BBC Drama Commissions 11 Series, Throwing "Peak Caution" to the Wind

The key art of the English flag from the National Theater Live streaming of 'Dear England'

Dear England key art

National Theater Live

It was only a few weeks ago that the head of BBC Comedy, Jon Petrie, announced it was commissioning six series for 2024, the same number as it had the year before. It was a cautious group of series as well; half of the shows involved were renewals for second, third, and even fifth seasons. Compare that to Lindsay Salt, the head of BBC drama, who came out roaring this week with a slate of a dozen commissions, only one of which was a renewal. As she put it, “While others might become more cautious, we will go further and take the risks others won’t.”

“I worry that risk-taking is becoming a dirty word," Salt told the roomful of assembled guests at the event for the unveiling of the eleven brand new drama series, most of which are coming directly from BBC Studios with no co-producers out of America to help bear the costs. "In less than a decade, the industry might be moving from Peak TV to Peak Caution. But not the BBC... there’s something about this moment, the current climate in our industry, that makes our approach to risk even more essential," Salt declared. “Over the next few years, I want the BBC to redefine ‘state of the nation’ drama."

Salt cited I May Destroy You, which aired on HBO in the States and made a big splash on both sides of the pond, and This is Going to Hurt, which was sadly lost on AMC+ and Sundance Now over here, as examples of the sort of shows she meant by this. Other, lesser-known-to-Americans-audiences shows she cited included State of Play, Three Girls, and Our Friends in the North.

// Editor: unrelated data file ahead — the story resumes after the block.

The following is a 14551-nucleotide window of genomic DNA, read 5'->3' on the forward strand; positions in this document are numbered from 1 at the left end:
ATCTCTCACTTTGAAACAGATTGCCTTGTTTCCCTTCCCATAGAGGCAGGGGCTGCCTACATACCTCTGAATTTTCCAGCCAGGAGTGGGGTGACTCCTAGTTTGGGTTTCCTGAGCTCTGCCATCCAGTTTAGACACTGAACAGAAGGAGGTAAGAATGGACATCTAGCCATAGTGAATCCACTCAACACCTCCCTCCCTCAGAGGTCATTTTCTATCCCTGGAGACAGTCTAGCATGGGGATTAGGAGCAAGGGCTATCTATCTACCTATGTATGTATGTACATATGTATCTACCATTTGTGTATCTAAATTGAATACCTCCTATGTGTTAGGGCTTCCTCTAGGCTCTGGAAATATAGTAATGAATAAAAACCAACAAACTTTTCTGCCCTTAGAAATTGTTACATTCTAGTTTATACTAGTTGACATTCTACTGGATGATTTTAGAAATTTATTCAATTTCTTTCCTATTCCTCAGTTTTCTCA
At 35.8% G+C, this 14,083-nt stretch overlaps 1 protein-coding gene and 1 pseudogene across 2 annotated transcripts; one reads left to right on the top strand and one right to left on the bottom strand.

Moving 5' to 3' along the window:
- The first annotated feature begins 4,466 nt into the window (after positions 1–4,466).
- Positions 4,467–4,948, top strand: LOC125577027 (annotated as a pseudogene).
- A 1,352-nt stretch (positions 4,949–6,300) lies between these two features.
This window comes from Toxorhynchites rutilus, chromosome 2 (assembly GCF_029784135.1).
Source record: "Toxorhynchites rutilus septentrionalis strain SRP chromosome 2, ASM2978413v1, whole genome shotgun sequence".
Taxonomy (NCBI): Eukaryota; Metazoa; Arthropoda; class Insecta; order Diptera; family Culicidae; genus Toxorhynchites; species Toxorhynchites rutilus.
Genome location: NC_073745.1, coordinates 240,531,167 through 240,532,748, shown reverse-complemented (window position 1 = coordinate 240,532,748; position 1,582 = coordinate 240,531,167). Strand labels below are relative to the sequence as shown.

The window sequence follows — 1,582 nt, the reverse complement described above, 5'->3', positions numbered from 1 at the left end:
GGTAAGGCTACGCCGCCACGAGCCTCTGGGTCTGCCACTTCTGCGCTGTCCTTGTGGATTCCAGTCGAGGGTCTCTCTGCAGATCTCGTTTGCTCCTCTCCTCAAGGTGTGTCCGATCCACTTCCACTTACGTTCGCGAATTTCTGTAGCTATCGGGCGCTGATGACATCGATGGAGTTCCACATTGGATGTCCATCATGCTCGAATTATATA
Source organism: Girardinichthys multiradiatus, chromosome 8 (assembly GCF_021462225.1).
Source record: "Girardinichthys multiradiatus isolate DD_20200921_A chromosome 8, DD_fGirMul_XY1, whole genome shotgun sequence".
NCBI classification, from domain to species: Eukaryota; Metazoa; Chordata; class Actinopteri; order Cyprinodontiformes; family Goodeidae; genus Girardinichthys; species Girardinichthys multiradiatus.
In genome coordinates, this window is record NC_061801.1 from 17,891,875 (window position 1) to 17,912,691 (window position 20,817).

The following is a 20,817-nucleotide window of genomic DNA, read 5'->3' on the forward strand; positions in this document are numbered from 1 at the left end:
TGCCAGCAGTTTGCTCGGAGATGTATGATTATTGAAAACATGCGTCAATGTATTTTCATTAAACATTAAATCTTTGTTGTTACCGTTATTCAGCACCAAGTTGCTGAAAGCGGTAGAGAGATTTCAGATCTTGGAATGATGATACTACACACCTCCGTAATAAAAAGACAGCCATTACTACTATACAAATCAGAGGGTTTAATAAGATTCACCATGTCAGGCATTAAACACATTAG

The Ministry of Time Cover Art

The Ministry of Time Cover Art

Simon & Schuster

Here’s the rundown of shows with their current titles and loglines:

  1. Dear England: Drama series adaptation of James Graham’s play; Joseph Fiennes reprises his role as England soccer manager Gareth Southgate.
  2. The Ministry of Time: Based on the Kaliane Bradley novel, adapted by Alice Birch, a newly-established department gathers “expats” from history in a time travel experiment.
  3. The Dream Lands: Based on Rosa Rankin-Gee’s Dreamland, adapted by Kayleigh Llewellyn, a coming-of-age Margate-set story.
  4. The Listeners: Rebecca Hall-starrer about a teacher who begins to hear a low humming sound that no one else can hear.
  5. Reunion: From deaf scribe William Mager about someone unable to fully integrate into the hearing world and shunned by the deaf community.
  6. Film Club: Actor Aimee Lou Wood (Sex Education) writing debut about two film nerds in love without realizing it.
  7. Mint: Darkly comic drama about three generations from Scrapper director Charlotte Regan.
  8. This City is Ours: Liverpool-set romance from The Crown producer Left Bank.
  9. Here We Go Again: Dramedy about three stubbornly optimistic siblings with a dark secret from Janice Okoh (Sanditon).
  10. The Split Up: Spin-off of Abi Morgan’s The Split, following a family of divorce lawyers in Manchester.
  11. Lions (working title): Series starring Richard Gadd (Code 404), where his estranged brother’s appearance at his wedding leads to violence and flashbacks through four decades.

None of these shows have American distributors as yet, but that will almost certainly change in the coming weeks as filming gets off the ground. Most of these series are expected out by the end of 2024 or early 2025.


Ani Bundel has been blogging professionally since 2010. A DC native, Hufflepuff, and Keyboard Khaleesi, she spends all her non-writing time taking pictures of her cats. Regular bylines also found on MSNBC, Paste, Primetimer, and others. 

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